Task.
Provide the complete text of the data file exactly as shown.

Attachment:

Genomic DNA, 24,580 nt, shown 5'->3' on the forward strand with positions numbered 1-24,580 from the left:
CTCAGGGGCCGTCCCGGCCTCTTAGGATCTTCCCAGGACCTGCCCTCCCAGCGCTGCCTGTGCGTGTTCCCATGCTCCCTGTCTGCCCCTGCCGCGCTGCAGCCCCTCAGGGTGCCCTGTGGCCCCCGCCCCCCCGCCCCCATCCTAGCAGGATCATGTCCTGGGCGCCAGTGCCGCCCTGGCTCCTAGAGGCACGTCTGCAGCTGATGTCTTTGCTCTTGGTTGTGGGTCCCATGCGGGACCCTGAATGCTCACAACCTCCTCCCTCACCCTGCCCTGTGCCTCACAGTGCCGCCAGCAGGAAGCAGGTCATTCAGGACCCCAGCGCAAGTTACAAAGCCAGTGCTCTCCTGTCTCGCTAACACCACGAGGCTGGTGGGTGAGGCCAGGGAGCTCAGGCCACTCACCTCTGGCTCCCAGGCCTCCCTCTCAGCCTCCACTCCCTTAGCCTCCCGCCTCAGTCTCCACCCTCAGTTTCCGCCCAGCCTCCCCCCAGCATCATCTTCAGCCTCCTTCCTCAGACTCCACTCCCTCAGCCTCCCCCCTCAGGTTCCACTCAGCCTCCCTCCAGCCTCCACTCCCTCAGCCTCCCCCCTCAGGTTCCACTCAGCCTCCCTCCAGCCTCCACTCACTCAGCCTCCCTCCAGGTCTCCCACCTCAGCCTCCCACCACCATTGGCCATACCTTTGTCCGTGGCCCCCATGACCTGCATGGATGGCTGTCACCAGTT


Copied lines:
Genomic DNA, 24,580 nt, shown 5'->3' on the forward strand with positions numbered 1-24,580 from the left:
CTCAGGGGCCGTCCCGGCCTCTTAGGATCTTCCCAGGACCTGCCCTCCCAGCGCTGCCTGTGCGTGTTCCCATGCTCCCTGTCTGCCCCTGCCGCGCTGCAGCCCCTCAGGGTGCCCTGTGGCCCCCGCCCCCCCGCCCCCATCCTAGCAGGATCATGTCCTGGGCGCCAGTGCCGCCCTGGCTCCTAGAGGCACGTCTGCAGCTGATGTCTTTGCTCTTGGTTGTGGGTCCCATGCGGGACCCTGAATGCTCACAACCTCCTCCCTCACCCTGCCCTGTGCCTCACAGTGCCGCCAGCAGGAAGCAGGTCATTCAGGACCCCAGCGCAAGTTACAAAGCCAGTGCTCTCCTGTCTCGCTAACACCACGAGGCTGGTGGGTGAGGCCAGGGAGCTCAGGCCACTCACCTCTGGCTCCCAGGCCTCCCTCTCAGCCTCCACTCCCTTAGCCTCCCGCCTCAGTCTCCACCCTCAGTTTCCGCCCAGCCTCCCCCCAGCATCATCTTCAGCCTCCTTCCTCAGACTCCACTCCCTCAGCCTCCCCCCTCAGGTTCCACTCAGCCTCCCTCCAGCCTCCACTCCCTCAGCCTCCCCCCTCAGGTTCCACTCAGCCTCCCTCCAGCCTCCACTCACTCAGCCTCCCTCCAGGTCTCCCACCTCAGCCTCCCACCACCATTGGCCATACCTTTGTCCGTGGCCCCCATGACCTGCATGGATGGCTGTCACCAGTT